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© Mathieu Ducros

Between sky and sea

With this housing development featuring an Argelite single-skin cladding in the Grand Large area of Dunkirk. France, the Babel agency breathed life into a vision so that it qualifies as efficient and poetic. These buildings had to meet thermal, budgetary and architectural constraints, and the architects have succeeded in infusing them with their inspiration and using a unique ceramic cladding.

The multiple dwellings in the Grand Large neighbourhood of Dunkirk required the use of products with high thermal performance and resistance, due to the maritime climate (wind, salt, humidity). Clay quickly became the natural choice for its ability to resist the harshest climatic conditions and guarantee excellent insulation. In addition, Babel wanted to be able to use a wide pallet of shades. The agency chose Argelite, a “perfect compromise between high technical performance and competitive pricing”. It was possible to work with easy to- install single-skin products, in a format suited for horizontal laying.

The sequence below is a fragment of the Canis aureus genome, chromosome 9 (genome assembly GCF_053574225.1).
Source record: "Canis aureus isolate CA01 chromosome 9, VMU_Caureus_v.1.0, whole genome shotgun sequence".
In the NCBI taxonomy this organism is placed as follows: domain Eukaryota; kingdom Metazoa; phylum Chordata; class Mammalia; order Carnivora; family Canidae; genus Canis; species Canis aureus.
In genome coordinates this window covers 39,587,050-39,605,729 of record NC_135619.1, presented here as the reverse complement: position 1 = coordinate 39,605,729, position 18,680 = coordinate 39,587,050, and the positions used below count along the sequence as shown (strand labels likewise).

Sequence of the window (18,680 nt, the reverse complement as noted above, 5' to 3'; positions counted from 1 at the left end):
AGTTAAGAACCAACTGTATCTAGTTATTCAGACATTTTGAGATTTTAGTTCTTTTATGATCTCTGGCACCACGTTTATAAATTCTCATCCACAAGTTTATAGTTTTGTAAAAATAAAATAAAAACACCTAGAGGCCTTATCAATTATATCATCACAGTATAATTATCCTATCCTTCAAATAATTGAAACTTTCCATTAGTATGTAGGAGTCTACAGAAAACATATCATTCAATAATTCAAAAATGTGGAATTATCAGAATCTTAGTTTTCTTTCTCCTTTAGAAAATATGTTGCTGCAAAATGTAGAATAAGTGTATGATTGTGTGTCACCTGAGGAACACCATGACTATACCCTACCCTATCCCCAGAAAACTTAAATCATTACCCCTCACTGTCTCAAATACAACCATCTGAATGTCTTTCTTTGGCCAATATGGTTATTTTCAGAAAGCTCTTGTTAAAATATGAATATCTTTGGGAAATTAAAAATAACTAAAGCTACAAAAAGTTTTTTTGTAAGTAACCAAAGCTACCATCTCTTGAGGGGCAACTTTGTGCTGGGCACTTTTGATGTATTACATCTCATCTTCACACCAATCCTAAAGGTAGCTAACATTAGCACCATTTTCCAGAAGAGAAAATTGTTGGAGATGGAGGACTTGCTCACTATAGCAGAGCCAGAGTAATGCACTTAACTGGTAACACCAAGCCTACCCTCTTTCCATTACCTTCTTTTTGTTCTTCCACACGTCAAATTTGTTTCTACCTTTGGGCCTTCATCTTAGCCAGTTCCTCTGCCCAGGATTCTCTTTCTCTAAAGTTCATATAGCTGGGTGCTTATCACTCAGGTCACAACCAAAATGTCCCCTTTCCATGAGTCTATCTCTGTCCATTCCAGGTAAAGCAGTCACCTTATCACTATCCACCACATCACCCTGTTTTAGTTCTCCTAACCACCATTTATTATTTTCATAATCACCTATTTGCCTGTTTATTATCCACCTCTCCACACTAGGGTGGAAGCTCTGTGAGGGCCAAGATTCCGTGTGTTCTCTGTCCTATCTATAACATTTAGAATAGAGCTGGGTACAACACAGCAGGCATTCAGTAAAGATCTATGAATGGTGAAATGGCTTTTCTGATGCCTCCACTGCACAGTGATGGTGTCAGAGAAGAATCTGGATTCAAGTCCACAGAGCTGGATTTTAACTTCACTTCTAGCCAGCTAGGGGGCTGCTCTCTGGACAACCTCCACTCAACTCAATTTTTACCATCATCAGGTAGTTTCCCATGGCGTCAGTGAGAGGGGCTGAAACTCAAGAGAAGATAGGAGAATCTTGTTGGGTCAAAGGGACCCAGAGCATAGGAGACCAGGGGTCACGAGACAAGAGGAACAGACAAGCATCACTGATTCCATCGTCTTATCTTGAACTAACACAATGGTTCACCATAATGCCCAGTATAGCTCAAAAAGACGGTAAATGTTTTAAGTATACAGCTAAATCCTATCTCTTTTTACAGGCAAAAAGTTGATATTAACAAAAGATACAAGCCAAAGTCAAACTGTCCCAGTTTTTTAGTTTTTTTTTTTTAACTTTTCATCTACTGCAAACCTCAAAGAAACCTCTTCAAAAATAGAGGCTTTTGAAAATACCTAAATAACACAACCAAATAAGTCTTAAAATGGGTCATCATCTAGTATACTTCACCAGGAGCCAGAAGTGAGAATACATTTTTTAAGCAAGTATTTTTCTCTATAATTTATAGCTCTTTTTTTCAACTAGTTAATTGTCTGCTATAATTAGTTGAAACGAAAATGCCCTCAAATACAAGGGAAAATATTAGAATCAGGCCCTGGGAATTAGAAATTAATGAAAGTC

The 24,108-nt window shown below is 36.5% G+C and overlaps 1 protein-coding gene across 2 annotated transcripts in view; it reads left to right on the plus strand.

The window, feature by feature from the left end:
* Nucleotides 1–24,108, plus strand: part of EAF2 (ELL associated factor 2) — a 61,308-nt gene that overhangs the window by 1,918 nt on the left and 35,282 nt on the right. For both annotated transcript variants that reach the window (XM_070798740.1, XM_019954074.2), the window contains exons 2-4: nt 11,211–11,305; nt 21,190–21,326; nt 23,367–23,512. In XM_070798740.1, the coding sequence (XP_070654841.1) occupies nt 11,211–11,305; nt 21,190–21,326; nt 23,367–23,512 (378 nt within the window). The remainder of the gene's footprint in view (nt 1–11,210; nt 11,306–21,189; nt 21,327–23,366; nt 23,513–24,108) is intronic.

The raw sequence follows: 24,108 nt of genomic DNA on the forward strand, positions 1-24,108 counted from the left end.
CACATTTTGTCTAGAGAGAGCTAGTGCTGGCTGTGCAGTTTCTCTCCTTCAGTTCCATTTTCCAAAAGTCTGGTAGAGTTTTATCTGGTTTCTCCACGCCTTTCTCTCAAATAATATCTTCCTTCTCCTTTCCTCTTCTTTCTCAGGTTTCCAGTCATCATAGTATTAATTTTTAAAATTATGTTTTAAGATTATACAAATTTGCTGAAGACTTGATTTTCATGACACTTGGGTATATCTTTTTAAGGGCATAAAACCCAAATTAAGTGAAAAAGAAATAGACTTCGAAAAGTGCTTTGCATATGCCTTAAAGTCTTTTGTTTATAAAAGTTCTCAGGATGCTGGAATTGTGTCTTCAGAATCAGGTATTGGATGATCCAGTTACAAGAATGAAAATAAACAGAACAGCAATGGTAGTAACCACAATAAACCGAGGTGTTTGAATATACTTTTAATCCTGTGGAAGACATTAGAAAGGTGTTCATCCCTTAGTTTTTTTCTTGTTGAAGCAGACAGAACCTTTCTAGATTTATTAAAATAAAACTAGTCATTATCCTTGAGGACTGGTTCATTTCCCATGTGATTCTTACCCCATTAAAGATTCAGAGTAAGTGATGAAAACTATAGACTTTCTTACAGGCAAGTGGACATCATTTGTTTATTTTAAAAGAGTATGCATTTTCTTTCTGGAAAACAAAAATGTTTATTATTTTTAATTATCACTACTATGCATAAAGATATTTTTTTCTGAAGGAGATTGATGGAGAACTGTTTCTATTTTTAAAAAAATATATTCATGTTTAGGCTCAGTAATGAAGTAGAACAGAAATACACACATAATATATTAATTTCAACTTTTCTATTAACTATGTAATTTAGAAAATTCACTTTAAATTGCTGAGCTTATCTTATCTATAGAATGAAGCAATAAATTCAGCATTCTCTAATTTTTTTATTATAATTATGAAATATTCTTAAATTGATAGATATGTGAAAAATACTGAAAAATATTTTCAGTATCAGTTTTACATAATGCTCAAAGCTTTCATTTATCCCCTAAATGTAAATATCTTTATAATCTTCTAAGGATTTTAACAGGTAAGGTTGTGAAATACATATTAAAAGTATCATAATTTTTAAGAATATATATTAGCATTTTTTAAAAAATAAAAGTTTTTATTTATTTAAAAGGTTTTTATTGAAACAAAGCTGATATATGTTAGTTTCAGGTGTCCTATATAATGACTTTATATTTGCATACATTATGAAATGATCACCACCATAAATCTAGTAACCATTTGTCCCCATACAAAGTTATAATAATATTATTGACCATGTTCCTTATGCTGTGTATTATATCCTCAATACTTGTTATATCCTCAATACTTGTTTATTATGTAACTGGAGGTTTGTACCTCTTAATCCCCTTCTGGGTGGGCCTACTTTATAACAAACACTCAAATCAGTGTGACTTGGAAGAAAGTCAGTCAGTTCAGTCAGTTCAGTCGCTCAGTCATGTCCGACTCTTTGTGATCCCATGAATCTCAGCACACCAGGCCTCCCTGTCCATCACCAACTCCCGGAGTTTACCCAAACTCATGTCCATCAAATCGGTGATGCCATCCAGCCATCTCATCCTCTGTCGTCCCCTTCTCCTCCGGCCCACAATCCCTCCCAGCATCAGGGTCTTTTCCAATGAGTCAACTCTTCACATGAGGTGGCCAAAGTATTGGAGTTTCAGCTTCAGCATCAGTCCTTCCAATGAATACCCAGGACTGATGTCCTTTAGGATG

© Mathieu Ducros
© Mathieu Ducros

A pallet of colors inspired by the North Sea

Even though the project had to blend into the larger project of the Grand Large neighborhood designed by fellow architect Nicolas Michelin, Babel has succeeded in paying tribute to the houses of Amsterdam by offsetting two half-façades like two waves rolling in from the ocean. The colored touches in the cladding form a progressive arpeggio of shades reminiscent of the Opal coast, with the changing grey of the sky and the sea and the white of the waves and the clouds. There is also a reflective effect, like shimmering puddles… No doubt about it, we are in Dunkirk, near the “flat country”.

© Mathieu Ducros

Livable architecture

For Michel Seban, one of the partners at Babel, “a building must first and foremost adapt to its occupants, with rational choices being made to simplify and embellish people ‘s lives”. For example, there are no ground floor flats in the Dunkirk buildings, because he “would not want to live in them”. But the architect also adds an artistic touch when he says that he is trying to convey a “poetic dimension”. In the end, what he wants is for each person to be able to “tell themselves a story” as they stand and look at these buildings, and to project something of their own imagination onto them.

© Mathieu Ducros
  • Project name
    Multiple dwellings, Grand Large in Dunkirk, France
  • Architect
    Babel (Michel Seban, Elisabeth Douillet, Bernard Mauplot)
  • Client
    Nacarat / Beci
  • Used products

    Argeton Argelite in different colors

  • Year of completion
Argeton Argelite different colors

Façade panels

Argeton Argelite in different colors